Rambles on You Are What You Speak

More to add to the Rambles. I just started yesterday a new book, You Are What You Speak. The author, a journalist, looks to be going down the same path as James Quinn, also a journalist, by poking dump-truck size holes in the Prescriptivist grocery list. No prescriptivist will be able to speak up in favor of teaching correct usage unless he has taken this book into account.

We’ve seen the effect of Quinn and others on grammar mavens like the late William Safire. Most of them will admit that language changes and that there are no inferior languages. Nevertheless, they keep up the defenses by insinuating that anyone who disagrees with them is not just wrong but is bringing down Western civilization by not going along with the popular nonsense about language.

Finding that the author of one of my favorite articles was the late David Foster Wallace provoked some sadness in me. The NYT Book Review had just devoted space to discussing Wallace but I never connected his name to the article I have kept all these years and even recently reread. Robert Lane Greene, the author of You Are What You Speak, is remarkably well-informed; I kept being reminded that he is not a linguist when he mentions interviewing linguists. His grasp of language, of linguistics, and of the impact of prescriptivism on all of us misleads me constantly into thinking I am reading a consumate linguist and popularizer.

For me, have read about 70 pages so far, the outstanding point he makes is the tie to political and sociocultural conservatism that prescriptivism has. Prescriptivism in and of itself is not a bad thing; every time we tell a student how to spell a word or what the “proper” past tense of ’to dive’ is, we are prescribing. It is the huge pile of manure which makes up most of prescriptive precepts that presents the problem (A+ for alliteration). Greene deftly sweeps these into the trash bin of history. He also makes it clear he doesn’t think too many people will read his book but they will rather go on believing the faith-based nonsense they believe now. And he’s right. Conservatism is so natural to human thinking that it will never go away, be it in economics, the arts, social thought, politics, or language. However, I must say, the wonderful linguist, John McWhorter, wrote the preface to the book, and McWhorter is a conservative (so he says).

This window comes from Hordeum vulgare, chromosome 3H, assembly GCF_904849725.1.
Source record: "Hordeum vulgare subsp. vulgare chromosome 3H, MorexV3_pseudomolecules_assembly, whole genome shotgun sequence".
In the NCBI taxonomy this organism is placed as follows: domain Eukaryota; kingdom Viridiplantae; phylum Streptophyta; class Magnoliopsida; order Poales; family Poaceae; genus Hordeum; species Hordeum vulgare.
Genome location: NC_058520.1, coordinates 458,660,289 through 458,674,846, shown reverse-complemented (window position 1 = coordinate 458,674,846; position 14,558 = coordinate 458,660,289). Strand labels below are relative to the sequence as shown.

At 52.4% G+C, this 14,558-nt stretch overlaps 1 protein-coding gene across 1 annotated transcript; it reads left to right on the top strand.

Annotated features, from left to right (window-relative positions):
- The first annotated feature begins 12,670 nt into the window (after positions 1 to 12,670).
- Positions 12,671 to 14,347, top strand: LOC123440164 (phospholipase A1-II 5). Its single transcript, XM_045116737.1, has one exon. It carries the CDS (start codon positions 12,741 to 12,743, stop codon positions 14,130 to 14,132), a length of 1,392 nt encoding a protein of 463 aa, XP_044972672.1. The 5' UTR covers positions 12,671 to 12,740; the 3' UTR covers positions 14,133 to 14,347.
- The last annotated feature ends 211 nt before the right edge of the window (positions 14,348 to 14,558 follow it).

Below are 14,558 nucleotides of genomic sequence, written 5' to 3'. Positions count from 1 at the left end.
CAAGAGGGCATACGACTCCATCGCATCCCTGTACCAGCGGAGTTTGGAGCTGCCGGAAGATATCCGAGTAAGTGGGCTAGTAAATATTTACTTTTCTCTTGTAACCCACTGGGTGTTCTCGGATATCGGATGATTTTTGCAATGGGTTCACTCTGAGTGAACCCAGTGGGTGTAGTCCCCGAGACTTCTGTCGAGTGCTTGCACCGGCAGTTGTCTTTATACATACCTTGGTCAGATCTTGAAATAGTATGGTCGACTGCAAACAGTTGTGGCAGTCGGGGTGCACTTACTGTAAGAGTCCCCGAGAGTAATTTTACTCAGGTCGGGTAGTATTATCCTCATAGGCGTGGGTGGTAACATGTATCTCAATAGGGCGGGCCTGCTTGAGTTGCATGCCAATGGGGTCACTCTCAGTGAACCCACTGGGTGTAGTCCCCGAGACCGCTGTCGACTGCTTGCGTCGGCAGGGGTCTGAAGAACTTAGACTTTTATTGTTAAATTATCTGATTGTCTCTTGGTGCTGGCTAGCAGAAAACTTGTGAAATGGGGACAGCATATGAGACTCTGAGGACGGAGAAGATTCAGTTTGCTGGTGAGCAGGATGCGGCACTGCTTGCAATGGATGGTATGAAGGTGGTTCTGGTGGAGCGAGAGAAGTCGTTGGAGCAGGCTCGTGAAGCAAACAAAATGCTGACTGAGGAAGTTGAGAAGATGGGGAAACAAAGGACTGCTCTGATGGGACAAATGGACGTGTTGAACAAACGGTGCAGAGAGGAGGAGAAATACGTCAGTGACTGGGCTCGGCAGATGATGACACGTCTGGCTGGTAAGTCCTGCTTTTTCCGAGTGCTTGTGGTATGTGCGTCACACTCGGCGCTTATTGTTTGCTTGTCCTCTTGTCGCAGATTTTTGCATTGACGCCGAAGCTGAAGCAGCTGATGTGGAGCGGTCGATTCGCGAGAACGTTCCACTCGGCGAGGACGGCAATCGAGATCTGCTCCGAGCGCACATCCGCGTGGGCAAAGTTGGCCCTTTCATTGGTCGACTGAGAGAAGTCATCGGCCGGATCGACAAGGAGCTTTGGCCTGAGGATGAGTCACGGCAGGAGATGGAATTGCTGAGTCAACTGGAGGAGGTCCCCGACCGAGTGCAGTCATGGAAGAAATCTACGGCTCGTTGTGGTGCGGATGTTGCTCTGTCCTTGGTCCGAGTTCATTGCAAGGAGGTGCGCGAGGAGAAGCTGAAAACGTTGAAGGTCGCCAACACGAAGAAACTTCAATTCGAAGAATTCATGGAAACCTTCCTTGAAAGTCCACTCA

There are so many wonderful passages to quote, I’ll  do a few later, but I will underscore the way he addressed the emotional and non-linguistic agenda of most prescriptivists. They are on a crusade and are driven by rage and hatred. Greene wonderfully skewers the author of Eats, Shoots, and Leaves, where she hoists herself by her own petard in describing herself and studying correct usage when other girls were out getting hickeys and abortions (! her words). I’ve always thought a little more sex would loosen some folks up.

More anon.

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